• Daniel Watermann, Susanne Feldmann (Ed.): City history on photographs. Halle (Saale) in the 20th century . Mitteldeutscher Verlag, Halle 2020, ISBN 978-3963113185
    • Holger Zaunstöck : Hall between 806 and 2006 . Mitteldeutscher Verlag, Halle 2001, ISBN 3-89812-105-4 .
    • Ines Zimmermann: Faces of my city . Photographs from Halle 1986–1998. Mitteldeutscher Verlag, Halle 2008, ISBN 978-3-89812-577-2 .
    • Silvia Zöller (Red.): Our city anniversary - 1200 years of Halle an der Saale . Book and DVD, Halle 2007, ISBN 978-3-89812-458-4 .


    • Holger Brülls, Thomas Dietzsch: Architectural Guide Halle on the Saale . Reimer Verlag 2000 Berlin, ISBN 3-496-01202-1 .
    • Ronald Kunze (ed.): New buildings in Halle (Saale) . Exhibition catalog Kunsthalle Villa Kobe, 2002.
    • Marc Mielzarjewicz: Lost Places. Beauty of decay . Mitteldeutscher Verlag, Halle 2008, ISBN 978-3-89812-575-8 (illustrated book).

    Art history

    Web links

     Wikinews: Halle  - in the news
    Wiktionary: Halle  - explanations of meanings, word origins, synonyms, translations
    Commons : Halle  - collection of images, videos and audio files
    Wikisource: Halle (Saale)  - Sources and full texts
    Wikivoyage: Halle (Saale)  - travel guide

    Individual evidence

    1. State Statistical Office Saxony-Anhalt, population of the municipalities - as of December 31, 2019 (PDF) (update) ( help ).
    2. ^ Erik Neumann (City Museum Halle): Hall in Saxony. Was Halle ever in Saxony? www.HalleSaale.info , 1991, accessed December 30, 2012 .
    3. Administrative reports of the city of Halle an der Saale, published by the city council of Halle, sixth year 1871
    4. Address book for Halle ad S. and the surrounding area; using official sources; Scherl, 1926
    5. State Statistical Office Saxony-Anhalt. Total population, Germans and foreigners by district on September 30, 2018. Retrieved May 20, 2019 .
    6. metropolitan region of central Germany. Archived from the original on June 22, 2010 ; Retrieved December 6, 2012 .
    7. ^ Hans-Joachim Mrusek: Halle / Saale . Seemann, Leipzig, 2nd, verb. Ed., 1964, p. 17.
    8. When Halle breathed a sigh of relief: What the city archivist says at the end of the World War 75 years ago. April 20, 2020, accessed April 20, 2020 .
    9. State Office for Surveying and Geoinformation Saxony-Anhalt, TK 1: 10,000
    10. ^ German Weather Service: normal period 1961–1990. Retrieved December 30, 2012 .
    11. Study shows: In Wuppertal it rains most often. wz.de from March 12, 2008, accessed December 30, 2019
    12. ^ German weather service: Climate information Halle (Saale) - weather service. wetterdienst.de, accessed on April 20, 2020 .
    13. An overview of the suggested explanations can be found in: Deutsches Ortnamesbuch. Edited by Manfred Niemeyer. De Gruyter, Berlin / Boston 2012, ISBN 978-3-11-018908-7 , p. 240. Jürgen Udolph: Hallstadt contains a more detailed compilation of the various suggested interpretations for Hall- in place names . In: Reallexikon der Germanischen Altertumskunde . Volume XIII: Birds of Prey - Hardeknut. De Gruyter, Berlin 1999, ISBN 3-11-016315-2 , pp. 433-442.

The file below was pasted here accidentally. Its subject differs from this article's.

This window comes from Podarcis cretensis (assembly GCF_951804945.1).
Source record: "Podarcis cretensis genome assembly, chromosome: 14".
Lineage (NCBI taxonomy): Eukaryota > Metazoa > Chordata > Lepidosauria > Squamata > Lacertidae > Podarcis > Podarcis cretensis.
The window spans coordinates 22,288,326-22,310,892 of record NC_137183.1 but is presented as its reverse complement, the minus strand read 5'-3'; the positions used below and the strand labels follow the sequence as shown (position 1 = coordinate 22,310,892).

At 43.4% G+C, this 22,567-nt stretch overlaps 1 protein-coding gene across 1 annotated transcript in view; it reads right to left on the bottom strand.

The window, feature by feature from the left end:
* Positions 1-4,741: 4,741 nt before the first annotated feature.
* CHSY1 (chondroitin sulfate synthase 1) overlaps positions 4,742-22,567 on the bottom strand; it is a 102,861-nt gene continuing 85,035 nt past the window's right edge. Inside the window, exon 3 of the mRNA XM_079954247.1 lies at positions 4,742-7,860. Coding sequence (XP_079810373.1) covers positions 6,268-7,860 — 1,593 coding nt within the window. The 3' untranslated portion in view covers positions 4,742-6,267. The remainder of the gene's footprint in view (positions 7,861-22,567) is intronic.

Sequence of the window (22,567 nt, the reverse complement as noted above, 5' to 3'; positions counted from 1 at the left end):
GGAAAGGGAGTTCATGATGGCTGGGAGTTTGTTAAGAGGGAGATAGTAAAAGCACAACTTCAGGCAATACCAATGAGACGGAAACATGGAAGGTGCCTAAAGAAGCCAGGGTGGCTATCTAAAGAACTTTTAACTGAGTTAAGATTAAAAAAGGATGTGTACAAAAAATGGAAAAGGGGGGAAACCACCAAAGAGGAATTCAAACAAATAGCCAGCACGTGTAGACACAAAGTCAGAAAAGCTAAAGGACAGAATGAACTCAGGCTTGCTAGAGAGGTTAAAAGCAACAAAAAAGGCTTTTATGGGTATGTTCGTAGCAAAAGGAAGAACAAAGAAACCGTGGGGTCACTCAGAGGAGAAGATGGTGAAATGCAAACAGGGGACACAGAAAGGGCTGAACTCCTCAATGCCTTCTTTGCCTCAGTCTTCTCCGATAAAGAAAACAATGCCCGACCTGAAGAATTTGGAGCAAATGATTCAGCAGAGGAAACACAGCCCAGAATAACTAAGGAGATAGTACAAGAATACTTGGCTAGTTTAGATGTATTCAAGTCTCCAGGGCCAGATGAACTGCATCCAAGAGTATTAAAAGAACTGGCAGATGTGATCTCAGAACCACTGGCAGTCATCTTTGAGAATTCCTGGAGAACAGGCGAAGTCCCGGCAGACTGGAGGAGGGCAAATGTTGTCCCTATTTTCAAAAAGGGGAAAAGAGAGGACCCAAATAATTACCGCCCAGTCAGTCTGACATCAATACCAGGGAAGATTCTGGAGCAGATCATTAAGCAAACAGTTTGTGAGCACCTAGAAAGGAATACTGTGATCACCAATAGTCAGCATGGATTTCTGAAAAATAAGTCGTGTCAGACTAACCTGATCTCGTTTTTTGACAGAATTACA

14. ^ Jürgen Udolph: Hallstadt. In: Reallexikon der Germanischen Altertumskunde . Volume XIII: Birds of Prey - Hardeknut. De Gruyter, Berlin 1999, ISBN 3-11-016315-2 , pp. 433–442, also around the 20th salt festival in Halle “Scheile” theory for the anniversary  ( page no longer available , search in web archives ) @ mdr.de, accessed on September 26, 2014@1@ 2Template: Dead Link / www.mdr.de
    15. Eurasisches Magazin, Issue 03-04, 2004
    16. Steffen Drenkelfuss: Halle - the weird city . In: Mitteldeutsche Zeitung (Halle / Saalkreis), December 2, 2006, p. 3
    17. Latin city names ( Memento from July 14, 2012 in the web archive archive.today ) (Lexicum nominum geographicorum latinorum)
    18. ^ Project Halle / Saale, market square. In: anthropologie-jungklaus.de. Retrieved June 4, 2017 .
    19. Bettina Jungklaus : Anthropological investigations on the skeletons of the churchyard near St. Marien . In: Harald Meller (ed.): The market place of Halle. Archeology and history . State Office for Monument Preservation and Archeology Saxony-Anhalt, Halle 2008, ISBN 978-3-939414-25-4 , p. 186-188 .
    20. Bettina Jungklaus : Paleodemographic and paleopathological aspects of the late medieval population of Halle / Saale . In: Norbert Benecke (Hrsg.): Contributions to archeozoology and prehistoric anthropology . tape VII . Verlag Beier & Beran , Langenweißbach 2009, ISBN 978-3-941171-18-3 , p. 171-181 .
    21. Bettina Jungklaus: Halle's story under the market - anthropological studies on the medieval skeletons from the St. Marien and St. Gertrudenkirchhof . In: Ralf Jacob (Hrsg.): Yearbook for Hall's City History 2010 . tape 8 . Verlag Janos Stekovics, ISBN 978-3-89923-260-8 , p. 157-169 .